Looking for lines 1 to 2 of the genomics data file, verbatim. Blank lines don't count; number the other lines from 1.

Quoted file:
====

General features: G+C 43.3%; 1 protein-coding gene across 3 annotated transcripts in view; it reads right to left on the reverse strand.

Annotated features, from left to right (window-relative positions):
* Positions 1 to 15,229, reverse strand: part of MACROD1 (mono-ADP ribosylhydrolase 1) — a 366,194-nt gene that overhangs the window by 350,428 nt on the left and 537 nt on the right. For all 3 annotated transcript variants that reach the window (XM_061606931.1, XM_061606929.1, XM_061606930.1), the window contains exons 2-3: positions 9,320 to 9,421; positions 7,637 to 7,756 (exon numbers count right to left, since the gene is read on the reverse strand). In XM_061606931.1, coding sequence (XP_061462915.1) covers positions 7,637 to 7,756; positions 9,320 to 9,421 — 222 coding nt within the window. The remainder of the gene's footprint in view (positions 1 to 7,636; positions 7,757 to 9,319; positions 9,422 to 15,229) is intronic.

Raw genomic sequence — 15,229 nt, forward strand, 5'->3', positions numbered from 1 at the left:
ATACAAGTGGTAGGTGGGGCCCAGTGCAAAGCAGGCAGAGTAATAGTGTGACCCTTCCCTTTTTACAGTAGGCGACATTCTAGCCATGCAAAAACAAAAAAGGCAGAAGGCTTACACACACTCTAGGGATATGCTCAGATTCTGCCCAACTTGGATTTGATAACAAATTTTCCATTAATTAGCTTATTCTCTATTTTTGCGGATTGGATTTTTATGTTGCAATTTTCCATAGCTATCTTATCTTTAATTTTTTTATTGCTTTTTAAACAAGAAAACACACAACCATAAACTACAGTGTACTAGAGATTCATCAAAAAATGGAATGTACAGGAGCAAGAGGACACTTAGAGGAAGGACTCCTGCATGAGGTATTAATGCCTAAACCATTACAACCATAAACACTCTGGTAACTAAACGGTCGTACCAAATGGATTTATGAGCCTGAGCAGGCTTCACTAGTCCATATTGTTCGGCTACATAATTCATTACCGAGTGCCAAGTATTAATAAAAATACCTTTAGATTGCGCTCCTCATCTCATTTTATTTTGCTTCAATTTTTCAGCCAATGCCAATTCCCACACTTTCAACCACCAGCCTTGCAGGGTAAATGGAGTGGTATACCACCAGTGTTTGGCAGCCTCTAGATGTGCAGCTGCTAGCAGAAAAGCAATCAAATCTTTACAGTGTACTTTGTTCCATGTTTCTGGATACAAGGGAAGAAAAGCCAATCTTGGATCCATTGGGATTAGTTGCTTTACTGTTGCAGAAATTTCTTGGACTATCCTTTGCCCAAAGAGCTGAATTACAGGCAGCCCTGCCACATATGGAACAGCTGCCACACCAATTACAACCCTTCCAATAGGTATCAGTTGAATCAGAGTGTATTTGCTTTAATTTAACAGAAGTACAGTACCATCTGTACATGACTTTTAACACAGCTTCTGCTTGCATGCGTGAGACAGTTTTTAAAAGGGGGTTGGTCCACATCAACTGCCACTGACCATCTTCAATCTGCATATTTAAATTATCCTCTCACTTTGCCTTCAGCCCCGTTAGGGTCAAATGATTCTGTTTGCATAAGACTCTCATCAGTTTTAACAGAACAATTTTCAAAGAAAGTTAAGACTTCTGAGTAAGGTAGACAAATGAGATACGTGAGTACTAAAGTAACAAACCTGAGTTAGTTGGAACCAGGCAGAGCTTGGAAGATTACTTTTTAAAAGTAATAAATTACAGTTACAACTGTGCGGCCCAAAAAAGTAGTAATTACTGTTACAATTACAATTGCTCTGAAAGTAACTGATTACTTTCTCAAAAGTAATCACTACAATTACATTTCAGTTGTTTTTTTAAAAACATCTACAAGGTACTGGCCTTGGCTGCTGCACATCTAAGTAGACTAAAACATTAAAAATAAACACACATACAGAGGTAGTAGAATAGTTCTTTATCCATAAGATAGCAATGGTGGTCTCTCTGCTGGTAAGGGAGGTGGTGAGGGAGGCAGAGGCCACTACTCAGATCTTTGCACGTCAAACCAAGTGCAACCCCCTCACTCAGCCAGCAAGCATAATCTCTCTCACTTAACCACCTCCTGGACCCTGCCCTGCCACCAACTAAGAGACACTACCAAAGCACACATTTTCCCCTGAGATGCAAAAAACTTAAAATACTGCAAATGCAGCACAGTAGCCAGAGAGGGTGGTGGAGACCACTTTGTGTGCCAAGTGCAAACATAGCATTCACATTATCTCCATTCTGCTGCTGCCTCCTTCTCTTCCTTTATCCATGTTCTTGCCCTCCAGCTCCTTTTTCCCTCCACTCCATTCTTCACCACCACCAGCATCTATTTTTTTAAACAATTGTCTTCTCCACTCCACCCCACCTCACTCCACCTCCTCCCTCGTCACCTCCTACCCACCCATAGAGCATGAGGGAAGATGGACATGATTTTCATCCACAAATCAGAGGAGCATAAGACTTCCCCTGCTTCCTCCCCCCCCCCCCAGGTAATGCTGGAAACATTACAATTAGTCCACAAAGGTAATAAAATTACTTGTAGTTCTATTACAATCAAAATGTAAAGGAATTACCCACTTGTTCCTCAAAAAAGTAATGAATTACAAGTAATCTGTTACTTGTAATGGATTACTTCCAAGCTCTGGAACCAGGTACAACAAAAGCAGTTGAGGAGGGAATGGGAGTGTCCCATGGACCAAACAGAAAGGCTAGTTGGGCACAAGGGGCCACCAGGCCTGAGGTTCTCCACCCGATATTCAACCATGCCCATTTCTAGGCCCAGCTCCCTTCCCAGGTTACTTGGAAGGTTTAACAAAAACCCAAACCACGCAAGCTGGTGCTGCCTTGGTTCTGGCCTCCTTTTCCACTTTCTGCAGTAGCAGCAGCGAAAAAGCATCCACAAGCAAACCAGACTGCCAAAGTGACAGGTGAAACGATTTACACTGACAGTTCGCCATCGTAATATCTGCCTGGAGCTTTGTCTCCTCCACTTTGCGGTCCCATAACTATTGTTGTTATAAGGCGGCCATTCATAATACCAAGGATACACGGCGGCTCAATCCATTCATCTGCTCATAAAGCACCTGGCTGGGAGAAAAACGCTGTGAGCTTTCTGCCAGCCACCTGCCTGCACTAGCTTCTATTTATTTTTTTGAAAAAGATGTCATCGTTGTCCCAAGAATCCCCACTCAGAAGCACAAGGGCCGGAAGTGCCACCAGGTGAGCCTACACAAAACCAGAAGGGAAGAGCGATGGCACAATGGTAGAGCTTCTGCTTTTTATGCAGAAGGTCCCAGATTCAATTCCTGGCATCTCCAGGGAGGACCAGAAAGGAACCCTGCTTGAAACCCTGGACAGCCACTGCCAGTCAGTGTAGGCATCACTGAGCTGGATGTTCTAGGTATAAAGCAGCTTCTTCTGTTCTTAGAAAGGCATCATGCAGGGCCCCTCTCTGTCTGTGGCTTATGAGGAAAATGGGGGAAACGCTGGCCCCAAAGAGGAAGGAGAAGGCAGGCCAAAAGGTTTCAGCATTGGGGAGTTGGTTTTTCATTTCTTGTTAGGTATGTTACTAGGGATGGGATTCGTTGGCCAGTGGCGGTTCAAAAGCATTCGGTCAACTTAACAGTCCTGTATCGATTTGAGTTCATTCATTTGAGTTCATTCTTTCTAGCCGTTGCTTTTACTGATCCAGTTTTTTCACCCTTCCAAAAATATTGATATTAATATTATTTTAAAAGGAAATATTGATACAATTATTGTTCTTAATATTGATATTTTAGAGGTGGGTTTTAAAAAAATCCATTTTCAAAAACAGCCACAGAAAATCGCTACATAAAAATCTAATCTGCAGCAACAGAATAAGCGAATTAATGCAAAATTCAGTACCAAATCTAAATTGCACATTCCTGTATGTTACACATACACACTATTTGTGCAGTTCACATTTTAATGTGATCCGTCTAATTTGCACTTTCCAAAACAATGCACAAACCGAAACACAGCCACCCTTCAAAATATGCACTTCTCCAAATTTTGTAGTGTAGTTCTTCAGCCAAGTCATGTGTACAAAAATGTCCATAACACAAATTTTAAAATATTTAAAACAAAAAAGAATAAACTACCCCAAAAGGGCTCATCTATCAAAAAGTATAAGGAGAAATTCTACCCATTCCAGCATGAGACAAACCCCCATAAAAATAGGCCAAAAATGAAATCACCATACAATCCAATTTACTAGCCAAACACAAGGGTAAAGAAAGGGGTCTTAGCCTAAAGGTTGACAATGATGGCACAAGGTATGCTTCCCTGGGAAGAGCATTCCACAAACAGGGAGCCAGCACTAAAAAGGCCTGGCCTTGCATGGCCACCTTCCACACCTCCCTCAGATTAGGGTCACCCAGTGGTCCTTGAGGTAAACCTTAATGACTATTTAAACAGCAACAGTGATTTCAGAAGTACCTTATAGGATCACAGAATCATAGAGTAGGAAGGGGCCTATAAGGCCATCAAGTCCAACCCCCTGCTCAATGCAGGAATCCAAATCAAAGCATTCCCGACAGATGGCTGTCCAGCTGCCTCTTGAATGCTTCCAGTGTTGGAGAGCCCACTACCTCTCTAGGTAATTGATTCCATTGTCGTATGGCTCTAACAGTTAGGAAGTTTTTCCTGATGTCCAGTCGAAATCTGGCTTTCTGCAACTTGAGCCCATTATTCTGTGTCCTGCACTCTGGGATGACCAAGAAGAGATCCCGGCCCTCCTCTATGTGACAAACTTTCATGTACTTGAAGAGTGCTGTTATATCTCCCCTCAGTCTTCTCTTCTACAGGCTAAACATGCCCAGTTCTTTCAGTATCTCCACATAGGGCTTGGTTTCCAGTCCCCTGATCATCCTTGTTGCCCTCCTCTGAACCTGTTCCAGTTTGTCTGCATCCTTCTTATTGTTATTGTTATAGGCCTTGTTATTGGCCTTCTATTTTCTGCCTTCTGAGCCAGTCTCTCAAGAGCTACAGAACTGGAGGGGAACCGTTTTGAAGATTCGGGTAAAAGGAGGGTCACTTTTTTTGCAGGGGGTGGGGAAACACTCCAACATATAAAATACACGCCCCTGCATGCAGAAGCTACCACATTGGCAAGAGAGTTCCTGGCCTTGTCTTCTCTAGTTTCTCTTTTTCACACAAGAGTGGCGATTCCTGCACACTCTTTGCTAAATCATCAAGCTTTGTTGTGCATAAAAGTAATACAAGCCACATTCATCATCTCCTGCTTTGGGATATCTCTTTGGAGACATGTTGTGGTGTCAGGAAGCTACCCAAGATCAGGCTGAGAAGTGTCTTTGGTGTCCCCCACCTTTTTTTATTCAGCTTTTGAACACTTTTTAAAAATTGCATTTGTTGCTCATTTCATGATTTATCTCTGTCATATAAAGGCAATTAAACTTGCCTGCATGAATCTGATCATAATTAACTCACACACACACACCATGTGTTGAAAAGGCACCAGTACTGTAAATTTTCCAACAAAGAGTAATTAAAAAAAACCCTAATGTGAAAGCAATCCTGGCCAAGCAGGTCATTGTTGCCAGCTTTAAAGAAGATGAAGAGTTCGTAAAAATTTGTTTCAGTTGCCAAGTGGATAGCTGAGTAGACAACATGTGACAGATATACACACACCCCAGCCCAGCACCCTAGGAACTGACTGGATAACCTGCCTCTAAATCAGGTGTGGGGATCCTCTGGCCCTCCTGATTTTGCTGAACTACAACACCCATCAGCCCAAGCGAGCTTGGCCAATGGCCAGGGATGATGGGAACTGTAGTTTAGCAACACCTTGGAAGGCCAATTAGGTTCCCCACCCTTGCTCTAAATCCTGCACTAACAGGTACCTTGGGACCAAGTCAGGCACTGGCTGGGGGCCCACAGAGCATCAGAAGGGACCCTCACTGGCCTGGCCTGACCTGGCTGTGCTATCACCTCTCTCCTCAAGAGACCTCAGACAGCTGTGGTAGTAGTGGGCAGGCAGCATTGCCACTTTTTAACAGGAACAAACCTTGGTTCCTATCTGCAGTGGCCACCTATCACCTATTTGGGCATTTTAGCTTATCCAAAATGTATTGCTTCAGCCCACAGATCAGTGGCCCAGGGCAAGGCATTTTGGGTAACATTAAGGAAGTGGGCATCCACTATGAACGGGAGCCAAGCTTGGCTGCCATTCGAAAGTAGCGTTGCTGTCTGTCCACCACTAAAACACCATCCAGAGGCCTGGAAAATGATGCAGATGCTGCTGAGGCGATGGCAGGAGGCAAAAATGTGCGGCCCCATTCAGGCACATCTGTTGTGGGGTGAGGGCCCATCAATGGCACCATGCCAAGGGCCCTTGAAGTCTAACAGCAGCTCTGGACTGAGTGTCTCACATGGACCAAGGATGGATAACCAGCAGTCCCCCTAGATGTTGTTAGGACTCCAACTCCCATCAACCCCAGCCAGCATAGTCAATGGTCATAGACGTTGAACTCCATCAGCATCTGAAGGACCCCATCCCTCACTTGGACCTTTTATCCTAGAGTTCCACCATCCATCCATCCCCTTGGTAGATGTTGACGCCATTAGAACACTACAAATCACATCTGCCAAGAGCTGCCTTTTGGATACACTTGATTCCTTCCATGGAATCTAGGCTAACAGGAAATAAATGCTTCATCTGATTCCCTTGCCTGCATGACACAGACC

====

General features: G+C 43.3%; 1 protein-coding gene across 3 annotated transcripts in view; it reads right to left on the reverse strand.

Annotated features, from left to right (window-relative positions):